Matthew Miller is one of the most objective writers around in the world of mobiles. He is one of the few people who understands the mobile space…

Another Windows Phone user gives up

Matthew Miller is one of the most objective writers around in the world of mobiles. He is one of the few people who understands the mobile space and is not bitten by fanboyism for any platform.  In other words, he is like me. He is kindred spirit. When I need to get away from all the hype and noise, I read Matthew Miller’s blog, Smartphones and Cellphones.


Mr. Miller has owned and used devices from vitually every platform and clearly understands their strengths and weaknesses. One of his owned devices is the new HTC HD2, a Windows Phone. You know, the one with a monster 4.3 inch display and monster specs. But his expertience with this flagship Windows Phone device has resulted in his giving up on Windows Phone. The user experience simply has him frustrated.

Matthew writes:


I have spent the last 10 days or so in near constant frustration every time I tried using the HD2 and I am just tired of the lock screen freezes, scattered operating system menus and pieces, inconsistent media experiences, limited 3rd party application availability, and more.

While Matthew is only one person, it is a sad day for Windows Phone when someone as level-headed as he is gives up on their platform. It speaks volumes.

Of recent, I was shopping for a smartphone for long-term use. By long-term, I mean at least 365 days. My options included three Windows Phones – Sony Ericsson X2, Samsung B7610, and an HTC Touch Pro2. Honestly, I couldn’t get over the vanilla interface of the Windows Phone OS, yet every available interface modification by individual manufacturers presented issues that I found difficult to overlook.


Either the modifications introduced inconsistencies in the user interface (one of the reasons I loathe using Symbian S60 5th Edition at the moment), or they consumed resources that hampered usability in some way e.g. the B7610 – having two media players, two calendars, two contacts apps, et al. For every stale-looking app in Windows Phone, Samsung created a pleasant-looking alternative co-existing with the vanilla version on the device. How intuitive is that?

I eventually chose something apart from Windows Phone.

Like several others, Matthew has walked. Too many people have walked away from Windows Phone over the last few years, such that its marketshare has diminished to critically low levels. Windows Phone is an endangered species. Can Windows Phone 7 reverse the trend?

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Founder of MobilityArena. Yomi's journey in mobile started in 2001. Besides obsessing over mobile phones, he also started creating WAP sites (early mobile-friendly websites created with WML). He began writing about phones in 2004 and has been at it since then. He has owned over 200 devices, from Symbian, Palm, PocketPC/Windows Mobile, BlackBerry/BB10, webOS, Windows Phone, Firefox, Ubuntu Touch, to Android, iOS, and KaiOS operating systems.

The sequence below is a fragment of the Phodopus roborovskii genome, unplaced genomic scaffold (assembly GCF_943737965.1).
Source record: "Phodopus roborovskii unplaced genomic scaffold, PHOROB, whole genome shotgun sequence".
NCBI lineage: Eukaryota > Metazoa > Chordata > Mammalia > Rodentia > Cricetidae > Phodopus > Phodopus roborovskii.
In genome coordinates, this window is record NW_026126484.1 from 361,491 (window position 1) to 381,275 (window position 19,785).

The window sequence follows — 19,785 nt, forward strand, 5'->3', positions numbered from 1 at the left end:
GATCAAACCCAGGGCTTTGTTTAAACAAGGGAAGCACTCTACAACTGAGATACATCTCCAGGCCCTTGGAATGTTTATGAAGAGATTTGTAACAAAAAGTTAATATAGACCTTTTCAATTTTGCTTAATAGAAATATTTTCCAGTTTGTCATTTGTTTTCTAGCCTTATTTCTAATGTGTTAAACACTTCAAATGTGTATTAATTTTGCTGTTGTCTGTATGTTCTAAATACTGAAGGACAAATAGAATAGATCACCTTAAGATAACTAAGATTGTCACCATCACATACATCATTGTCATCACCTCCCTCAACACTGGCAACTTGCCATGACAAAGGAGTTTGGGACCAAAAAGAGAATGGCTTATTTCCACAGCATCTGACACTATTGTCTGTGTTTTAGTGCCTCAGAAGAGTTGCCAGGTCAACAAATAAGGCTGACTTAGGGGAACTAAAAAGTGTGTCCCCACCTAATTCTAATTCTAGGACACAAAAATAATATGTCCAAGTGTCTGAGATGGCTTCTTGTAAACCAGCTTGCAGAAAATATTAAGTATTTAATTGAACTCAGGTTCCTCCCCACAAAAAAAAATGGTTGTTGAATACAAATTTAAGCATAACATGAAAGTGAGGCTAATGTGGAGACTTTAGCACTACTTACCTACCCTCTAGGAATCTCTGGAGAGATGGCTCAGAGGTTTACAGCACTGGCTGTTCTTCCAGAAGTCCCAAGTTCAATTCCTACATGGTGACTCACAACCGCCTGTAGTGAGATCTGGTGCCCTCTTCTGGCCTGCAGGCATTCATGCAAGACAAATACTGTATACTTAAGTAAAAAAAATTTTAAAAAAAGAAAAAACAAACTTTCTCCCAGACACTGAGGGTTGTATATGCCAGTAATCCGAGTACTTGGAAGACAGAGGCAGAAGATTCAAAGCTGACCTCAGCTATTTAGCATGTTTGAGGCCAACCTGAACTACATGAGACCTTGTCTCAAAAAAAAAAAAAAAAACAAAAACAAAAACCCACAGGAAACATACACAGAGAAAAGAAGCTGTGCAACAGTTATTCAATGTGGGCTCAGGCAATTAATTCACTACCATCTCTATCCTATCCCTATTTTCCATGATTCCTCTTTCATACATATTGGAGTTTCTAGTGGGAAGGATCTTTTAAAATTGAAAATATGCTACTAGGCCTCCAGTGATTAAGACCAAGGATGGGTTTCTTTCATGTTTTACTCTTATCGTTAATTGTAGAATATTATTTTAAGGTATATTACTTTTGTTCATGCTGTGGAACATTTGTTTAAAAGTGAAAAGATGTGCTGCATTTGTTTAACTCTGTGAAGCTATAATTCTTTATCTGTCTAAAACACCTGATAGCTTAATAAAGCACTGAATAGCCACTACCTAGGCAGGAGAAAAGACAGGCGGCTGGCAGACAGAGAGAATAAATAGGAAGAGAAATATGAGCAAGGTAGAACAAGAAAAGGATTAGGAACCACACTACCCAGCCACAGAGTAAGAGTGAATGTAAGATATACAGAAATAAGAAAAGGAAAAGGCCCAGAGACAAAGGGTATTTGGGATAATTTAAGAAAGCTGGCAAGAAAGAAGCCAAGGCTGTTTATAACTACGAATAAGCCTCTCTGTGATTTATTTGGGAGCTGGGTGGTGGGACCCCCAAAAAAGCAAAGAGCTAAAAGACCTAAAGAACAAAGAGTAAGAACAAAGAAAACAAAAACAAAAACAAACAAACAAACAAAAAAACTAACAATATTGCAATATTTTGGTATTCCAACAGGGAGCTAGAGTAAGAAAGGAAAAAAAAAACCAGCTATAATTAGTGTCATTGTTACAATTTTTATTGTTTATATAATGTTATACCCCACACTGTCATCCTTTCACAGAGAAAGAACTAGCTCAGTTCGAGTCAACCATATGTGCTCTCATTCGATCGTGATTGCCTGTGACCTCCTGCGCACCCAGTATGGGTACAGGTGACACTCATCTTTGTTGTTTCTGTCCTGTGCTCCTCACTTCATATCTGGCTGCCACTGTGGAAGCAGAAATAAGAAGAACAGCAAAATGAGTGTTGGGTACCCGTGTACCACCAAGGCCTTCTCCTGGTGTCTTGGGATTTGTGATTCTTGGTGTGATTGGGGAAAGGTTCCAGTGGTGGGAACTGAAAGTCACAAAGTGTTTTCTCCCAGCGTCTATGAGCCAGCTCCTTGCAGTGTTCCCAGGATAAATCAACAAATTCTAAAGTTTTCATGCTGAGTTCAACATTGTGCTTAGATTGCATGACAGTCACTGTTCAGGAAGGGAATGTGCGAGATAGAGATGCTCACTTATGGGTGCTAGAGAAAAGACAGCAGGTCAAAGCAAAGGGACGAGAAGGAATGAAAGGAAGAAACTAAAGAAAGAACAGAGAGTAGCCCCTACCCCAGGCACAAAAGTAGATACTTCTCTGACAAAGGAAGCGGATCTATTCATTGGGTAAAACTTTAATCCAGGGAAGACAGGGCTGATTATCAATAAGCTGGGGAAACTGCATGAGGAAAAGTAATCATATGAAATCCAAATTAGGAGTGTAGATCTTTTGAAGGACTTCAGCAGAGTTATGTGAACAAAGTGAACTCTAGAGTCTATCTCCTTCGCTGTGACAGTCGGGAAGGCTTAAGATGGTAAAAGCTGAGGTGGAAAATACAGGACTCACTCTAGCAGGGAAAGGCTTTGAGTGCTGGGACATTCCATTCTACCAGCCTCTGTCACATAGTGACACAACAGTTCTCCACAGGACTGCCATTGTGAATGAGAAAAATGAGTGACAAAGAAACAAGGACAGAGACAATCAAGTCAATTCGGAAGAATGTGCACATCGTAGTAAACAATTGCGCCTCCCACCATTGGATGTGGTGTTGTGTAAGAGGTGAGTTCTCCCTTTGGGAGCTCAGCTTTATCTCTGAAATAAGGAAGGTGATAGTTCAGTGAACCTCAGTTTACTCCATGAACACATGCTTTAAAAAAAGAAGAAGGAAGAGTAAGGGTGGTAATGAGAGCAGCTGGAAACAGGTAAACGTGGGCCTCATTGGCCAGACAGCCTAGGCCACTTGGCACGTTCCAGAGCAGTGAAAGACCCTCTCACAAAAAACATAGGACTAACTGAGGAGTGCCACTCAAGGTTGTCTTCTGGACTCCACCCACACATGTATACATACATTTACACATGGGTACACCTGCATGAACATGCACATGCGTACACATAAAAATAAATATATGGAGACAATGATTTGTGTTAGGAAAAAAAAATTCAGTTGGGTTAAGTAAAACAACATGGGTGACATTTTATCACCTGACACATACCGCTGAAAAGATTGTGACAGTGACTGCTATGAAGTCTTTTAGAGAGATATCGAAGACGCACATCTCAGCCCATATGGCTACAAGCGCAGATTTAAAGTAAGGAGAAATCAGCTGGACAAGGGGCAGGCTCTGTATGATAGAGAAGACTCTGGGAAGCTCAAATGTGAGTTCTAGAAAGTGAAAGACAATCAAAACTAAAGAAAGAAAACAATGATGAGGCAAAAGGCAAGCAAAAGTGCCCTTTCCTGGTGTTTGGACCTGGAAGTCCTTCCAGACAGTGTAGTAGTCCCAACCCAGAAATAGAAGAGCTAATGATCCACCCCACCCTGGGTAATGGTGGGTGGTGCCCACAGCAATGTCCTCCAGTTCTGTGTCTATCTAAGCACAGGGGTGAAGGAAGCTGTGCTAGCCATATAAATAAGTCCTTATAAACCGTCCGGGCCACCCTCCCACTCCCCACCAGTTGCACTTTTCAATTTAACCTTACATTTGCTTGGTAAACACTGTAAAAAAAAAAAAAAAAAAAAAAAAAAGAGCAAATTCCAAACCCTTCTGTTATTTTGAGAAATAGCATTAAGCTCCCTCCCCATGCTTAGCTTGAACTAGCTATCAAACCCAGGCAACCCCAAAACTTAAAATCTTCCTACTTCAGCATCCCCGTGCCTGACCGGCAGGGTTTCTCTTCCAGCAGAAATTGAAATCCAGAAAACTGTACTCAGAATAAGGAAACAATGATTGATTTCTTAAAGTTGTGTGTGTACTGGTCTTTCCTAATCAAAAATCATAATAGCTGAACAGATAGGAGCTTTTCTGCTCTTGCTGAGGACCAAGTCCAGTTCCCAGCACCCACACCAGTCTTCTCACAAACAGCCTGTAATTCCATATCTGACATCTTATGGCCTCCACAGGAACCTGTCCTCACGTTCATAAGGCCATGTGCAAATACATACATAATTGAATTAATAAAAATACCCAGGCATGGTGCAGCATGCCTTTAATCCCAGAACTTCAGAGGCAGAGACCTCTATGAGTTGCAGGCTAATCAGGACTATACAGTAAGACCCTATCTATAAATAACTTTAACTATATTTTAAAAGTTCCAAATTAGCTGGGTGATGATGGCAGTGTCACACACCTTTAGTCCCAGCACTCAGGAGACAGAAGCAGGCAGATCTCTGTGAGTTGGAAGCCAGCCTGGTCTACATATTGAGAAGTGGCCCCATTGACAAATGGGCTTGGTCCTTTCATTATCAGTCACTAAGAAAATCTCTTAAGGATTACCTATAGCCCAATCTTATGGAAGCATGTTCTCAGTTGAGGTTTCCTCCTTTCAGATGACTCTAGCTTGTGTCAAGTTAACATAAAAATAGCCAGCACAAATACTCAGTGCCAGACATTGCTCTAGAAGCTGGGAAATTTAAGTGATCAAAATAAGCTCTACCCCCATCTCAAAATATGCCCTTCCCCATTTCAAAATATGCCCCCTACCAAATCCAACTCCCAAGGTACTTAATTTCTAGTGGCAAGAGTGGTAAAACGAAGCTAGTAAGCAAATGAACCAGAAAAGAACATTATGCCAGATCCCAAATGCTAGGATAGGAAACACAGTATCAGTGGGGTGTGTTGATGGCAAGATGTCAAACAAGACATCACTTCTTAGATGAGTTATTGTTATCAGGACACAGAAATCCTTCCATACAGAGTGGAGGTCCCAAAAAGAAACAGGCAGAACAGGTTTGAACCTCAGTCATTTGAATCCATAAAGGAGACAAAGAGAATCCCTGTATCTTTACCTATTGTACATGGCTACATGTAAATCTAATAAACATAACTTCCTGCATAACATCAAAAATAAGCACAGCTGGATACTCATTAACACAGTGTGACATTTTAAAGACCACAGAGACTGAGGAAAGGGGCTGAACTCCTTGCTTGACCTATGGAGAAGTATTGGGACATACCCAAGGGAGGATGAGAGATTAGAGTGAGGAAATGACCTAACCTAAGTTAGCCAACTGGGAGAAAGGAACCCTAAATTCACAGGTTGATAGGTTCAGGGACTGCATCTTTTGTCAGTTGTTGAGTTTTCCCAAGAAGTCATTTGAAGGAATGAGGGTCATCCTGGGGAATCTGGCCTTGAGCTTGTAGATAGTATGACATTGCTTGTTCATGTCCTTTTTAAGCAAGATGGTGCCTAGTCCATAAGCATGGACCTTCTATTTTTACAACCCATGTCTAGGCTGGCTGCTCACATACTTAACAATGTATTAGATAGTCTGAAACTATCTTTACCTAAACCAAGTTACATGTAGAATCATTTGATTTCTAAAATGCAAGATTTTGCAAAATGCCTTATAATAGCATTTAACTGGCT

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This Post Has 20 Comments

  1. Your article got me confused. Perhaps you should have stuck with windows mobile and the windows phone nomenclature. They mean different things!

  2. I’ve read miller’s article titled; “That’s it, I am done with Windows Mobile until WP7”. His was more elucidative, differentiating the terms “windows mobile” from “windows phone!” perfectly. I think I have read one or two of his posts in the past

  3. Afewgoodmen,

    I am not sure that you understand how Microsoft has re-branded its mobile OS. All devices running Windows Mobile 6.5 are Windows Phones, according to Microsoft. Yes; Windows Phone 7 is yet to arrive, but it is only a part of the Windows Phone universe.

    You may want to visit the official Windows Phone website to clarify this. Your confusion on the subject didn’t come from me.

  4. I ve never been a fan of Wins Mobile phones……with the coming of WP7 Series, I may become one….

  5. @Yomi

    Why, o why must you have to write thus kind of stuff just shortly after i invested heavily in moto Q from starcomms. Thank God the phone is practically free and the whole package is less than the cost of the data plan.

    Spoil sports…..

  6. With so many negatives being brandished about all phone OS’, can someone please suggest which is best. Just when you think A is good then someone shoots it. Yet you think another to be the best thing since sliced bread, again your expectations come crashing down.

    May be we start ranking them instead.

  7. I will start this discussion suggested by Archie. From number 1 phone, in Ascending order;
    1. iphone OS
    2. Android os
    3. Bada OS
    4. Maemo/Meego
    5. Nokia Symbian
    6. Blackberry
    7. WIndows phone 7
    8. Windows mobile

    Mind you, this classification is based on User interface and functionality. But UI has a higher score. Of course iphone OS tops the list. NExt is Android!

  8. The truth is that each mobile OS has its pluses and negatives. Yes, some are really in danger of extinction.

    Windows Phone is just so bland now, and sometimes frustrating (especially the touchscreen version), what with each manufacturer trying to make it look and feel better.

    The most promising OS now is Android. Maemo and WebOS are good, but the uptake is not as good as with Android.

  9. Bayoabu,

    It is amazing that you are able to rank mobile OSes with such certainty, even those that are yet to hit the market. A few questions:

    1. How many of the OSes you listed above have you used personally?